French machine ancient but it's very fast

Allan Dippie, of Dunedin, races his 1907 Sizaire et Naudin at the Leadfoot Festival at Hahei, in the Coromandel, in February last year. Photo: Supplied
Allan Dippie, of Dunedin, races his 1907 Sizaire et Naudin at the Leadfoot Festival at Hahei, in the Coromandel, in February last year. Photo: Supplied
A 109-year-old racing car as fast as a ''robber's dog shot in the bum'' is ready for the Brighton Veteran Car Rally on Saturday.

Rally organiser Colin Winter said more than 30 vehicles had been registered for the 64th annual event, open to vehicles made before 1919.

He was looking forward to seeing the light racing car, the 1907 Sizaire et Naudin, at the rally.

''It goes like a robber's dog shot in the bum.''

Car owner Allan Dippie, of Dunedin, said he was the third owner of the car and had entered it in the rally twice before.

The previous owner, the late Bob Turnbull, had also driven it in the rally, Mr Dippie said.

Mr Turnbull, of Ophir, bought the remains of the car from the owner of a farm in North Canterbury in the 1950s.

''The bonnet was being used as a dog kennel,'' Mr Dippie said.

Mr Turnbull finished restoring the car in 1965 and the engineer then put a lot of time into developing the car further to make it go faster.

Mr Dippie said the car was ''very fast for its age''.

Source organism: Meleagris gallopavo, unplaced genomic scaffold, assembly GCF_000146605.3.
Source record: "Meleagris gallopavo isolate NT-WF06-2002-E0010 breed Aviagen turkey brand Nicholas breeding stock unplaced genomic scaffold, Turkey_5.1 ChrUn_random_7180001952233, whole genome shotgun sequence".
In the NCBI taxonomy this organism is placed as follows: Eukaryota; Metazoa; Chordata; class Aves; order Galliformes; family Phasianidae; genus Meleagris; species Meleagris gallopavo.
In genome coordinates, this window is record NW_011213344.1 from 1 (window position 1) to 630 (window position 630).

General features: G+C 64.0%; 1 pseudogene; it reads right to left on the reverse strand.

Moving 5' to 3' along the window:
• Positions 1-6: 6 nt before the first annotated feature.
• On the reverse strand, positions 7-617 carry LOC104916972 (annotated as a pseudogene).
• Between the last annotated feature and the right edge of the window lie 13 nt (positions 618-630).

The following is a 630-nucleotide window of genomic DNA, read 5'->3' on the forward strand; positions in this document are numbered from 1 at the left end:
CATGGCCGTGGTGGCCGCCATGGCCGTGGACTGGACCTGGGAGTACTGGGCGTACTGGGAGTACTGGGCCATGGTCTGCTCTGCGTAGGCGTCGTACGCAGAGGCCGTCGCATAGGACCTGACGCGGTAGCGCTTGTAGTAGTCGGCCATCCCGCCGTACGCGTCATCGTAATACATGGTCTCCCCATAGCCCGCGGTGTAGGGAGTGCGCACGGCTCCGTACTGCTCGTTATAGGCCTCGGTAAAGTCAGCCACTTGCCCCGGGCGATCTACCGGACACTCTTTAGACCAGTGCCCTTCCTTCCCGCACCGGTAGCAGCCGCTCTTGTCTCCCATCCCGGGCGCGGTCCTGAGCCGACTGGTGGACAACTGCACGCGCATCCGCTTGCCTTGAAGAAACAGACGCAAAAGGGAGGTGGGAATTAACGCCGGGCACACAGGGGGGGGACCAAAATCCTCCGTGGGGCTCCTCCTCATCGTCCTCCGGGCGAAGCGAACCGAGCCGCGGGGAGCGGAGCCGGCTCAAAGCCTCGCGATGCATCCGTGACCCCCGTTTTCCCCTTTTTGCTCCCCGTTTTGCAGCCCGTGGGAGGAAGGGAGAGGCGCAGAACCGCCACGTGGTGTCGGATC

''[I'm] still working out how to be brave enough to drive it at the speeds Bob used to reach,'' he admitted.

Mr Winter said the more than 30 vehicles registered for the Brighton rally included two trucks, cars made between 1900 and 1918 and five motorcycles made between 1905 and 1914.

The rally would proceed in ''rain, hail or snow''.

Participants would park their vehicles in the Octagon carriageway from 9.45am on Saturday. The first vehicle would be ''flagged away'' about 11am, he said.

The cars and bikes would putter to Leslie Groves Hospital in Wakari, where a time trial to Brighton Domain, via Green Island, would begin.

He expected the first vehicle to reach the domain by noon.

At the domain, the participants would be put through several ''field tests'' to assess their driving skills. The vehicles would remain at the domain until about 3pm.

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